Memory loss is a difficult diagnosis whether you are the parent who has been diagnosed or the adult child who is caring for the parent. Not only do you have to learn about Alzheimer's disease and it’s symptoms, but you now have to learn effective ways to manage their symptoms, communicate and plan for the future. An Alzheimer’s disease diagnosis can leave many families unsure of what’s ahead, and many adult children wonder if caring for their loved one at home is a better option than moving them to a memory care community. The answer to this lies completely in what you, as the adult child and primary caregiver, are able to handle.
“When their parent is diagnosed with Alzheimer’s disease, many adult children want to care for them at home,” says Diane Reier, Lifestyle Specialist at Aspired Living® of Prospect Heights, a senior living community in Prospect Heights, IL. “In the beginning stages of Alzheimer’s disease this might be easy, as your parent is able to do many of the same activities they used to be able to with little to no interference, but as Alzheimer’s progresses, it becomes more likely that expanding care needs, increasing demands and hectic schedules will make it harder for you to care for your parent alone.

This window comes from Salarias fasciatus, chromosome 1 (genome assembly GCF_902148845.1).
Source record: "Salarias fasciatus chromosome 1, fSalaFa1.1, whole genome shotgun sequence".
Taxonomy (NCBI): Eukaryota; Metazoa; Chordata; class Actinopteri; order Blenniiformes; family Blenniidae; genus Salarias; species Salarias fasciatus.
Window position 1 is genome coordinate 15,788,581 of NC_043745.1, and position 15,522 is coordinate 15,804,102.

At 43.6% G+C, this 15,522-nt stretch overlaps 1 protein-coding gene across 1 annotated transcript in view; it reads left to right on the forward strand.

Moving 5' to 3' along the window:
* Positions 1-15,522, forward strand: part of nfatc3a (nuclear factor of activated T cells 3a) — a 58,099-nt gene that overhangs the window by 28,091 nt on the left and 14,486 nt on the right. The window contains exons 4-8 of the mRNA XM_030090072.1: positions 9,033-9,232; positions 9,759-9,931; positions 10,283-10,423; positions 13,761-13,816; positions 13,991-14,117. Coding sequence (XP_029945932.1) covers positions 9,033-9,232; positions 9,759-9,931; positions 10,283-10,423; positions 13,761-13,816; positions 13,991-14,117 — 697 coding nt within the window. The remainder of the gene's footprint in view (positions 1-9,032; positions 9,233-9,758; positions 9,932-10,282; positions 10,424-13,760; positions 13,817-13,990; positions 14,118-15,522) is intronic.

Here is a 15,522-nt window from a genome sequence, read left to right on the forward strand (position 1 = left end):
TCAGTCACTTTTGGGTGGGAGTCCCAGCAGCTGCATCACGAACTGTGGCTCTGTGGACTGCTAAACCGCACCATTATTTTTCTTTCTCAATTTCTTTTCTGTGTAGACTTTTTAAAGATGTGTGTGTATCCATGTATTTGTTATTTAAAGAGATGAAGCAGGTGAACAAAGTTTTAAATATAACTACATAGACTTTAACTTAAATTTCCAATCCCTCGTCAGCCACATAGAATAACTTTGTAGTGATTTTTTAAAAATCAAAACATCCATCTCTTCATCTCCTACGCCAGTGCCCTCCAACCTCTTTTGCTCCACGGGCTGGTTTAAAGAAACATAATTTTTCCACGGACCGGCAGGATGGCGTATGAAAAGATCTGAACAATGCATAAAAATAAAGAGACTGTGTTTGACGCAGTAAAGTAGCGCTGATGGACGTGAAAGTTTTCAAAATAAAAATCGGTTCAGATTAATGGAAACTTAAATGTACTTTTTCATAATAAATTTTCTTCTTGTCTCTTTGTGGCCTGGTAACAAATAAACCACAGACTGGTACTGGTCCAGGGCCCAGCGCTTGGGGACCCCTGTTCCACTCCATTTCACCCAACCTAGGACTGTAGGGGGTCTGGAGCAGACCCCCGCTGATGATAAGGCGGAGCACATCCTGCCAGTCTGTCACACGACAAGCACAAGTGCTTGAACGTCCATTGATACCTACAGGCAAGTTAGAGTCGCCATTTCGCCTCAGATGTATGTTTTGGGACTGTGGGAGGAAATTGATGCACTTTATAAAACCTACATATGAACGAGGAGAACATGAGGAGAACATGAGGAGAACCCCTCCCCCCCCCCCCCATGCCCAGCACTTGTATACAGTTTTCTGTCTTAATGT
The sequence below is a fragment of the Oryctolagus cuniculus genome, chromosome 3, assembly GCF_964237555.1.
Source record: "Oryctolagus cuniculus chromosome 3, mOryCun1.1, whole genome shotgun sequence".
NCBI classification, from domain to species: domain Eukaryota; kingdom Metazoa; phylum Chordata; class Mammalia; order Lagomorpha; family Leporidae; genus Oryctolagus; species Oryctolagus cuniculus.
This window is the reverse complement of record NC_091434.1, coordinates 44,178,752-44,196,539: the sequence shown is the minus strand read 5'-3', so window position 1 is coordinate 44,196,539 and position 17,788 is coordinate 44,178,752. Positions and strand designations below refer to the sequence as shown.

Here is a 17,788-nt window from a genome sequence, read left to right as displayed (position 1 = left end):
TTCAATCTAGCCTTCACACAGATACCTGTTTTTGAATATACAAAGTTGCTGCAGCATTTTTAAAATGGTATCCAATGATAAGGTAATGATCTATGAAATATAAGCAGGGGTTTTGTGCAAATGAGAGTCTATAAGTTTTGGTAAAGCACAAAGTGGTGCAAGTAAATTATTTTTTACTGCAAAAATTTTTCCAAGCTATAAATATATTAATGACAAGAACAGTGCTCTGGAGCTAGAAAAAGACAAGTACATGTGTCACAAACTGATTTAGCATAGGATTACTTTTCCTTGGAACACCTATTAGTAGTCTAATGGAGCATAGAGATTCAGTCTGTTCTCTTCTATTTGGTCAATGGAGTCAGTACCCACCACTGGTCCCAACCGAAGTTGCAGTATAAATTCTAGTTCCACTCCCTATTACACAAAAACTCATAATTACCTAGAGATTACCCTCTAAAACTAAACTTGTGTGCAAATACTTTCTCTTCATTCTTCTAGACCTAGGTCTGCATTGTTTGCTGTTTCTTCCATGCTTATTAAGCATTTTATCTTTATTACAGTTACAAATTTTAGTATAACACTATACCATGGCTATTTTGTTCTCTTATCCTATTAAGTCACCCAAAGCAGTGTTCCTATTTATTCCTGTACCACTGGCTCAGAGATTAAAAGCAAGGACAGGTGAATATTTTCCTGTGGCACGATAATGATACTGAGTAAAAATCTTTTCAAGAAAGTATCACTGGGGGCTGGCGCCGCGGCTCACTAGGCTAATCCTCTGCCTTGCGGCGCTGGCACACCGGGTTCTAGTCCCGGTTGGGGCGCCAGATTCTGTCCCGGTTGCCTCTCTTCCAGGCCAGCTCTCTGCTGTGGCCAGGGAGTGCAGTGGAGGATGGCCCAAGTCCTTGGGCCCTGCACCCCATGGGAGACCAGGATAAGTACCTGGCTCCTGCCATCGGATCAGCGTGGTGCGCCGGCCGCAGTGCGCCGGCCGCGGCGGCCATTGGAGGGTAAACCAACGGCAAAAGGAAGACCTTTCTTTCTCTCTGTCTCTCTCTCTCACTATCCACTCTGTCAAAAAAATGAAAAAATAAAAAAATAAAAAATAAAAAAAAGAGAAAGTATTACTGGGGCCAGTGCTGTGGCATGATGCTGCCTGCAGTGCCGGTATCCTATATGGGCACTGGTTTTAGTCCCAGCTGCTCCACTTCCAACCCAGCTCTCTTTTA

“This fact makes many adult children upset and feel as though they’ve failed their parent,” says Diane. “While you may feel that you should have been able to fully care for your parent on your own, sometimes it’s just not possible. This doesn’t mean you’ve failed, it just means that you want the best care possible for them, making it necessary to either move to a memory care community or at least consider it. ”
When Is It Time to Consider a Memory Care Community?
Depending on your personal circumstances and the progression of your parent’s Alzheimer’s disease, you may consider memory care when you begin to notice some of the following issues, according to the Alzheimer’s Association®.
● They are no longer safe living at home.
● Falls are becoming more common
● Your parent needs more care than you can provide
● They are becoming depressed and giving up their hobbies
● Your parent is no longer taking care of themself
● Wandering is starting to occur more often or they get lost
● You are becoming burnt out and stressed